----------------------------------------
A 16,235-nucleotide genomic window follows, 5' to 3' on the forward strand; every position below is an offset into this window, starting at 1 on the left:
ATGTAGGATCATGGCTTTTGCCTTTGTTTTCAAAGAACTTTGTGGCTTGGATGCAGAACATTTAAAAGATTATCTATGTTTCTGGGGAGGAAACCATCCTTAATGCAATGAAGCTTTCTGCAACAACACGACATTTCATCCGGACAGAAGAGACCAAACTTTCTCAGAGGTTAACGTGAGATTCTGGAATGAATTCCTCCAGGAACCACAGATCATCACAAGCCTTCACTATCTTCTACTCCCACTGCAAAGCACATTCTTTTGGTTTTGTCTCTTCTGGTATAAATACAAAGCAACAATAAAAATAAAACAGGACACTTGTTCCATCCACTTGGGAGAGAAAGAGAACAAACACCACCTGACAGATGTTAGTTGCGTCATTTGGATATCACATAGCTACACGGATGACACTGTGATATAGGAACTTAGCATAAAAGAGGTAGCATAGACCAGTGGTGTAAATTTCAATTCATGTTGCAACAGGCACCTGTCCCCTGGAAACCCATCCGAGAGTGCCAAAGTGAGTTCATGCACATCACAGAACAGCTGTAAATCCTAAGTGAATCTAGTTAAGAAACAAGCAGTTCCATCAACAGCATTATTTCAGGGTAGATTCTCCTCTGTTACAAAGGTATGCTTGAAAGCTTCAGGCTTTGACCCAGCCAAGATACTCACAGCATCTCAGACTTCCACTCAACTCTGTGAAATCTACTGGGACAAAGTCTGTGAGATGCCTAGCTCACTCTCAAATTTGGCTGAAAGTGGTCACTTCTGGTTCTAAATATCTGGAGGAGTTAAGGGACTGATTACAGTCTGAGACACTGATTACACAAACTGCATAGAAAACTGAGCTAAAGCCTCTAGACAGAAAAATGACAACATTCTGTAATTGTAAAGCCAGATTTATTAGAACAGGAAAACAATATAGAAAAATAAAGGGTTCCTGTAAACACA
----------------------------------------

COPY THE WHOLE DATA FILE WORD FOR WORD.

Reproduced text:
A 16,235-nucleotide genomic window follows, 5' to 3' on the forward strand; every position below is an offset into this window, starting at 1 on the left:
ATGTAGGATCATGGCTTTTGCCTTTGTTTTCAAAGAACTTTGTGGCTTGGATGCAGAACATTTAAAAGATTATCTATGTTTCTGGGGAGGAAACCATCCTTAATGCAATGAAGCTTTCTGCAACAACACGACATTTCATCCGGACAGAAGAGACCAAACTTTCTCAGAGGTTAACGTGAGATTCTGGAATGAATTCCTCCAGGAACCACAGATCATCACAAGCCTTCACTATCTTCTACTCCCACTGCAAAGCACATTCTTTTGGTTTTGTCTCTTCTGGTATAAATACAAAGCAACAATAAAAATAAAACAGGACACTTGTTCCATCCACTTGGGAGAGAAAGAGAACAAACACCACCTGACAGATGTTAGTTGCGTCATTTGGATATCACATAGCTACACGGATGACACTGTGATATAGGAACTTAGCATAAAAGAGGTAGCATAGACCAGTGGTGTAAATTTCAATTCATGTTGCAACAGGCACCTGTCCCCTGGAAACCCATCCGAGAGTGCCAAAGTGAGTTCATGCACATCACAGAACAGCTGTAAATCCTAAGTGAATCTAGTTAAGAAACAAGCAGTTCCATCAACAGCATTATTTCAGGGTAGATTCTCCTCTGTTACAAAGGTATGCTTGAAAGCTTCAGGCTTTGACCCAGCCAAGATACTCACAGCATCTCAGACTTCCACTCAACTCTGTGAAATCTACTGGGACAAAGTCTGTGAGATGCCTAGCTCACTCTCAAATTTGGCTGAAAGTGGTCACTTCTGGTTCTAAATATCTGGAGGAGTTAAGGGACTGATTACAGTCTGAGACACTGATTACACAAACTGCATAGAAAACTGAGCTAAAGCCTCTAGACAGAAAAATGACAACATTCTGTAATTGTAAAGCCAGATTTATTAGAACAGGAAAACAATATAGAAAAATAAAGGGTTCCTGTAAACACA